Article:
The NYT, even more than other newspapers, tried to maintain a clear separation between its news and opinion sections. It apparently abandoned this distinction in an article today that could have been a press release from the California farmers' association.
The article tells readers:
"A work force that arrived in the 1990s is aging out of heavy labor, Americans do not want the jobs, and tightened security at the border is discouraging new immigrants from arriving, they say, leaving them to struggle amid the paralysis on immigration policy."
The piece never tells readers how much farmers look to pay their workers, but it does give us the bad news:
"Last year, the diminished supply of workers led average farm wages in the region to increase by roughly $1 an hour."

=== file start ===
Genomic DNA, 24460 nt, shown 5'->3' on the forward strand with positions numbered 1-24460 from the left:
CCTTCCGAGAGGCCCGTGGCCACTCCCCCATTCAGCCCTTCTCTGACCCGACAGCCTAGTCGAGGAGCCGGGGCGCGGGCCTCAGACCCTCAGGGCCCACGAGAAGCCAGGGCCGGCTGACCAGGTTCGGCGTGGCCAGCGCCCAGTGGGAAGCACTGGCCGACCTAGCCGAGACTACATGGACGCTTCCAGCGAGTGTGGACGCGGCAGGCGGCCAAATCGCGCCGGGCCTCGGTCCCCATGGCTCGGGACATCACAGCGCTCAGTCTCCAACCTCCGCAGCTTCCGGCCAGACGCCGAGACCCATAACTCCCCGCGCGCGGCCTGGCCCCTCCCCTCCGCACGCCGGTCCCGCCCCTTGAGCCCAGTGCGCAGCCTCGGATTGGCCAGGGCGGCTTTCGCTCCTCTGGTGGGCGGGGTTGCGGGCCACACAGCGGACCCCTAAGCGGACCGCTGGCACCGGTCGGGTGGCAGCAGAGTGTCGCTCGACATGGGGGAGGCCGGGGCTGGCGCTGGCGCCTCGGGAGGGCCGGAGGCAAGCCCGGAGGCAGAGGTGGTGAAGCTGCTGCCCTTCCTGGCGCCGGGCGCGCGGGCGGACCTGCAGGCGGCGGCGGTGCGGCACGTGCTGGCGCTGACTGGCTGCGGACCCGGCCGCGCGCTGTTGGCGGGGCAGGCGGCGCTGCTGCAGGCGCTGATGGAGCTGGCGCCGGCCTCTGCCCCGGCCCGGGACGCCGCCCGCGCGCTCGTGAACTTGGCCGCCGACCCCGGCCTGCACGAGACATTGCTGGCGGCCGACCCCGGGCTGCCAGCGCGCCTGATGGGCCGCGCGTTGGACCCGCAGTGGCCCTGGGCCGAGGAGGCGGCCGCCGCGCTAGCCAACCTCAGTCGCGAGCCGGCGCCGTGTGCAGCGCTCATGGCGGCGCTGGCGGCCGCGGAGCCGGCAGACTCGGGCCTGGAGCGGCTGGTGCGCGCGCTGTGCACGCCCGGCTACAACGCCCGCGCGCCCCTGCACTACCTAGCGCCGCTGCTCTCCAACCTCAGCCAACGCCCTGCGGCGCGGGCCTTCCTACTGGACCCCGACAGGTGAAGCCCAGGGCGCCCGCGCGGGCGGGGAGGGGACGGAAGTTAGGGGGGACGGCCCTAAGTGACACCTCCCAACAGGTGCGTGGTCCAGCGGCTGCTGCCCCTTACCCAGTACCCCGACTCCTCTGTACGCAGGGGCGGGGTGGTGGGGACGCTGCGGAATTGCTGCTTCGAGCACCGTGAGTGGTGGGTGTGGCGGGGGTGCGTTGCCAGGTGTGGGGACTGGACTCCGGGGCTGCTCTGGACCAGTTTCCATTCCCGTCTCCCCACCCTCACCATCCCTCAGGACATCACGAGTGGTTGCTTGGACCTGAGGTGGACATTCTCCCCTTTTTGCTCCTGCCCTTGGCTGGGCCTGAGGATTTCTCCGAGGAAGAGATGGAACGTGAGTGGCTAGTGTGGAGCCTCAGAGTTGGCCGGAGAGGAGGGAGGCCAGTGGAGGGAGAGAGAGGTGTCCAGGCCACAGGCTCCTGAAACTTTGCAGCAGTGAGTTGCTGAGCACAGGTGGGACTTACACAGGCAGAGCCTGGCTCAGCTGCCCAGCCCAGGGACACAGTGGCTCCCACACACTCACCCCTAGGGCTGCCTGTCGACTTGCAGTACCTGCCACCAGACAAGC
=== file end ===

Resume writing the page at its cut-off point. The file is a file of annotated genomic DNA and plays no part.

If these workers were getting the median wage then it would imply a pay increase of 5 percent, which hardly seems especially lavish. if the workers were getting much less than the median, then it says a great deal about the NYT's assertion that "Americans do not want the jobs."
In a market economy, when there is a labor shortage wages are supposed to rise. Apparently the NYT doesn't want wages to rise for farmworkers. Newspapers usually try to restrict such editorializing to the opinion page,
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